Much of the negative literature of the Middle Ages drew heavily on the writings from Greek and Roman antiquity. The writings of Ptolemy in particular dominated concepts of Scotland till the late Medieval period and drew on stereotypes perpetuating fictitious as well as satirical accounts of the Kingdom of the Scots. The English Church and the propaganda of royal writs from 1337–1453 encouraged a barbarous image of the kingdom as it allied with England's enemy France, during the Hundred Years' War. Medieval authors seldom visited Scotland but called on such accounts as "common knowledge", influencing the works of Boece's "Scotorum Historiae" (Paris 1527) and Camden's "Brittania" (London 1586) plagiarising and perpetuating negative attitudes. In the 16th century Scotland and particularly the Gaelic speaking Highlands were characterised as lawless, savage and filled with wild Scots. As seen in Camden's account to promote an image of the nation as a wild and barbarous people:
They drank the bloud [blood] out of wounds of the slain: they establish themselves, by drinking one anothers bloud [blood] and suppose the great number of slaughters they commit, the more honour they winne [win] and so did the Scythians in old time. To this we adde [add] that these wild Scots, like as the Scythians, had for their principall weapons, bowes and arrows. Camden (1586)
Camden's accounts were modified to compare the Highland Scots to the inhabitants of Ireland. Negative stereotypes flourished and by 1634, Austrian Martin Zeiller linked the origins of the Scots to the Scythians and in particular the Highlander to the Goths based on their wild and Gothic-like appearance. Quoting the 4th-century Roman historian Ammianus Marcellinus, he describes the Scots as descendants of the tribes of the British Isles who were unruly trouble makers. With a limited amount of information, the Medieval geographer embellished such tales, including, less favourable assertions that the ancestors of Scottish people were cannibals. A spurious accusation proposed by Saint Jerome's tales of Scythian atrocities was adapted to lay claims as evidence of cannibalism in Scotland. Despite the fact that there is no evidence of the ancestors of the Scots in ancient Gaul, moreover St. Jerome's text was a mistranslation of Attacotti, another tribe in Roman Britain, the myth of cannibalism was attributed to the people of Scotland:
What shall I [St. Jerome] say of other nations – how when I was in Gaul as a youth I saw the Scots, a British race, eating human flesh, and how, when these men came upon the forests upon heards of swine and sheep, and cattle, they would cut off the buttocks of the shepards and paps [breasts] of the woman and hold these for their greatest delicasy.
A part of the spurious De Situ Britanniae
Accepted as fact with no evidence, such ideas were encouraged and printed as seen in De Situ Britanniae a fictitious account of the peoples and places of Roman Britain. It was published in 1757, after having been made available in London in 1749. Accepted as genuine for more than one hundred years, it was virtually the only source of information for northern Britain (i.e., modern Scotland) for the time period, and historians eagerly incorporated its spurious information into their own accounts of history. The Attacotti were mentioned in De Situ Britanniae, and their homeland was specified as just north of the Firth of Clyde, near southern Loch Lomond, in the region of Dunbartonshire. This information was combined with legitimate historical mentions of the Attacotti to produce inaccurate histories and to make baseless conjectures. For example, Edward Gibbon combined De Situ Britanniae with St. Jerome's description of the Attacotti by musing on the possibility that a 'race of cannibals' had once dwelt in the neighbourhood of Glasgow.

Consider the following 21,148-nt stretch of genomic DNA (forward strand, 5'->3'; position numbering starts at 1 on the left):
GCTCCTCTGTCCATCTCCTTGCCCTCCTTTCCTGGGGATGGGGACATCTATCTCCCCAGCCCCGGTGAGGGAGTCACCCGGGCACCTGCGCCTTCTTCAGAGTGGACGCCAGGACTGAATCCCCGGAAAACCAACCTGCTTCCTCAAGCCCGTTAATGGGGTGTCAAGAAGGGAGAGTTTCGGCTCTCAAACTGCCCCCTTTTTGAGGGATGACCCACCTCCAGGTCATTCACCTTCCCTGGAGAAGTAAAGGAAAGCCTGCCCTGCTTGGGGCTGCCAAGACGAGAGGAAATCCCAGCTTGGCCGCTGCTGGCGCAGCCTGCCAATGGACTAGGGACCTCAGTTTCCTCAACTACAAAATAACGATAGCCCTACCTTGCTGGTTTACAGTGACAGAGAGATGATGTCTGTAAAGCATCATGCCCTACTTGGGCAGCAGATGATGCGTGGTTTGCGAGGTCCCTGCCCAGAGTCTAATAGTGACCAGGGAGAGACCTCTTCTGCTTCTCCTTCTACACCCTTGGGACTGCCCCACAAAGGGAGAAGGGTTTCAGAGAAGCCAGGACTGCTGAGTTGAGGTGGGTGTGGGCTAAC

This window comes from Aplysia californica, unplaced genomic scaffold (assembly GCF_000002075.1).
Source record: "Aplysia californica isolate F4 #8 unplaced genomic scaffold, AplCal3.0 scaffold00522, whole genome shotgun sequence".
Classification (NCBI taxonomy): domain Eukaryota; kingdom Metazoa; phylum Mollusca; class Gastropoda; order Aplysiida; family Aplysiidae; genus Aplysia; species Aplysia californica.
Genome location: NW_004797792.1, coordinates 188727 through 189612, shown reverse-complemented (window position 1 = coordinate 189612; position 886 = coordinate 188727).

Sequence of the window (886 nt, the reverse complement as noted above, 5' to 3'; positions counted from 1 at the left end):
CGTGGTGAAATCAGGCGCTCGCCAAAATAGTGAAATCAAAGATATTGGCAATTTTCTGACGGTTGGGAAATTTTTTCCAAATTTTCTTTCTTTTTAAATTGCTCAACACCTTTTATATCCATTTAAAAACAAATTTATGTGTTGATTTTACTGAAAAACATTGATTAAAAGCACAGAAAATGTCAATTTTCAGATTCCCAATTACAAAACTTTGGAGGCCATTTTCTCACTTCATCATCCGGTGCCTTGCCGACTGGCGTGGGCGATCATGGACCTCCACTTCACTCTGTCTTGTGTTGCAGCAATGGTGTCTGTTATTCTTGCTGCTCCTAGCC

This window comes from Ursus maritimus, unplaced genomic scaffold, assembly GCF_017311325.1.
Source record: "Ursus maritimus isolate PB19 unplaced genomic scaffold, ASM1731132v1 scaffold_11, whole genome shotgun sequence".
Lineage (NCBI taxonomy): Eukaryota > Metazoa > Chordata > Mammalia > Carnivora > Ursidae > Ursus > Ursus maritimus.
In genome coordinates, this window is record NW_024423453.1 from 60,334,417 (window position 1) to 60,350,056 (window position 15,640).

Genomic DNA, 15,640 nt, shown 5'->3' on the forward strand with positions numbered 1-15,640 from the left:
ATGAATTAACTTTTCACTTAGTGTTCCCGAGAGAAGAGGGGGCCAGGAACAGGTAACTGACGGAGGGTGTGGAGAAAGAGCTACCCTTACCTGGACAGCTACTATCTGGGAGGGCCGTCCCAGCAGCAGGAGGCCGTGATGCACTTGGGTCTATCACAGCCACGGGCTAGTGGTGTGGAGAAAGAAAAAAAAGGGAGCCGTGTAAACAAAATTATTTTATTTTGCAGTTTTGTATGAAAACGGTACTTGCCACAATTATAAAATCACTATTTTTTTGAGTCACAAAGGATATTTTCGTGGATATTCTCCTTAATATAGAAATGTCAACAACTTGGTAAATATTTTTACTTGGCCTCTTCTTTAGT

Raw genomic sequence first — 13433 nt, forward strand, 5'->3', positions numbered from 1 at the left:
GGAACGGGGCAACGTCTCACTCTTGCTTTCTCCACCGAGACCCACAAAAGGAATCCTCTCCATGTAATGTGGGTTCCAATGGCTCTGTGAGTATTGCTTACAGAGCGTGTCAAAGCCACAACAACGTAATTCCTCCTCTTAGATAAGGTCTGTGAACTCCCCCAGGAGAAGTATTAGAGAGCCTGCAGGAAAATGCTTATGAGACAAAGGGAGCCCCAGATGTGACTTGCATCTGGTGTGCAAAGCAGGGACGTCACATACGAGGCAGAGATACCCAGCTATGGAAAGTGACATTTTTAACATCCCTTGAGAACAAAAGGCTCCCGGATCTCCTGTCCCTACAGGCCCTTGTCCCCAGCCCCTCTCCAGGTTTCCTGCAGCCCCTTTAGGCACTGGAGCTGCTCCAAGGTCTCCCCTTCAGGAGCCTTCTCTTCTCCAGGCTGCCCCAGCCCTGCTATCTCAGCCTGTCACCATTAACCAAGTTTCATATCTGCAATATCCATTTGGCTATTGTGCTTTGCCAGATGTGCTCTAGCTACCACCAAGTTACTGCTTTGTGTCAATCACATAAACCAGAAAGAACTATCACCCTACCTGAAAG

These views were echoed in the works of Dutch, French and German authors. Nicolaus Hieronymus Gundling proposed that the exotic appearance and cannibalism of the Scottish people made them akin to the savages of Madagascar. Even as late as the mid-18th century, German authors likened Scotland and its ancient population to the exotic tribes of the South Seas. With the close political ties of the Franco-Scottish alliance in the late Medieval period, before William Shakespeare's Macbeth, English Elizabethan theatre dramatised the Scots and Scottish culture as comical, alien, dangerous and an uncivilised. In comparison to the manner of Frenchmen who spoke a form of English, Scots were used in material for comedies; including Robert Greene's James IV in a fictitious English invasion of Scotland satirising the long Medieval wars with Scotland. English fears and prejudices were deeply rooted, drawing on stereotypes as seen in Raphael Holinshed's Chronicles" and politically edged material such as George Chapman's Eastward Hoe in 1605, offended King James with its anti-Scottish satire, resulting in the imprisonment of the playwright. Despite this, the play was never banned or suppressed. Authors such as Claude Jordan de Colombier in 1697 plagiarised earlier works, Counter-Reformation propaganda associated the Scots and particularly Highland Gaelic-speakers as barbarians from the north who wore nothing but animal skins. Confirming old stereotypes relating back to Roman and Greek philosophers in the idea that "dark forces" from northern Europe (soldiers from Denmark, Sweden, Netherlands, France and Scotland) acquired a reputation as fierce warriors. With Lowland soldiers along the North Sea and Baltic Sea, as well as Highland mercenaries wearing the distinctive Scottish kilt, became synonymous with that of wild, rough and fierce fighting men.